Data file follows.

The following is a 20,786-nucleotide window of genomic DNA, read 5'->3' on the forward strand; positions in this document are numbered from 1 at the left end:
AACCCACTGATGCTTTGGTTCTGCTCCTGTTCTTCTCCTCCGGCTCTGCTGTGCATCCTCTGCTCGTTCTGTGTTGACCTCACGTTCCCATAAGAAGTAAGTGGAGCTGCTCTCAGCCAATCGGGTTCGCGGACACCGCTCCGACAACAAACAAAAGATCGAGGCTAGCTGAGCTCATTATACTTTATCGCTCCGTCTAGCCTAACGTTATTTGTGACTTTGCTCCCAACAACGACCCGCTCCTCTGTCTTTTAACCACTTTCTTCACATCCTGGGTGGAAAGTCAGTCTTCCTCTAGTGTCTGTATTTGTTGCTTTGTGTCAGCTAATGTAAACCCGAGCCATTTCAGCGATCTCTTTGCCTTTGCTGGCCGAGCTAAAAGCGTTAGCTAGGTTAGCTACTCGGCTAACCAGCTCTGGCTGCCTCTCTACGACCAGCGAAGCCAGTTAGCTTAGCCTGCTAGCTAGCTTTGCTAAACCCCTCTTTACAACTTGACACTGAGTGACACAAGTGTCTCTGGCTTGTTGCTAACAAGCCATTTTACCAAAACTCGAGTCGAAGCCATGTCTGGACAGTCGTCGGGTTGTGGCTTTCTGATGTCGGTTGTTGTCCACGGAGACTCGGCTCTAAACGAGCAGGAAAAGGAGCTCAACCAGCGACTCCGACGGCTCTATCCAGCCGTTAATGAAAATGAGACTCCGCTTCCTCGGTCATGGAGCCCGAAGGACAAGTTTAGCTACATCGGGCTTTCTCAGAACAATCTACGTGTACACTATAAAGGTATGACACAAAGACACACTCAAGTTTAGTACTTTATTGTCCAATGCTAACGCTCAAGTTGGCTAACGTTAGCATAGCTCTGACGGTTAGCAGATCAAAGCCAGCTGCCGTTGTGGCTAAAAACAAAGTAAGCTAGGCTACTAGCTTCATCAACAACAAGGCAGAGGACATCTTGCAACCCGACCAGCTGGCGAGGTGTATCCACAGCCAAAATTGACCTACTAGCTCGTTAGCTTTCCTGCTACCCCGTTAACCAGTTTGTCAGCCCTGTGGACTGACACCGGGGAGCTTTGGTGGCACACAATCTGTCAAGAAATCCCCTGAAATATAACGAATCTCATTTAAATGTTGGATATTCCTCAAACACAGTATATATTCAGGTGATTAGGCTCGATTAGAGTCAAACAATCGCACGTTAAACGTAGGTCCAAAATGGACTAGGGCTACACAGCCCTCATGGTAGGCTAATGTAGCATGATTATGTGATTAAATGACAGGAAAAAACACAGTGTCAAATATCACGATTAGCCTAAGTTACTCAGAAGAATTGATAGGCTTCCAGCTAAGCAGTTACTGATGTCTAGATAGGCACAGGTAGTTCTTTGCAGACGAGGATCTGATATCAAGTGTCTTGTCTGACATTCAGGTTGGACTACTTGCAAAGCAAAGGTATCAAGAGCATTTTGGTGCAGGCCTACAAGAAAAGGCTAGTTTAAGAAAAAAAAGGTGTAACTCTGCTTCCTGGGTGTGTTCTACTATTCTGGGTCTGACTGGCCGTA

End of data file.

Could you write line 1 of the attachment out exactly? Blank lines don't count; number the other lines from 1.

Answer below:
The following is a 20,786-nucleotide window of genomic DNA, read 5'->3' on the forward strand; positions in this document are numbered from 1 at the left end: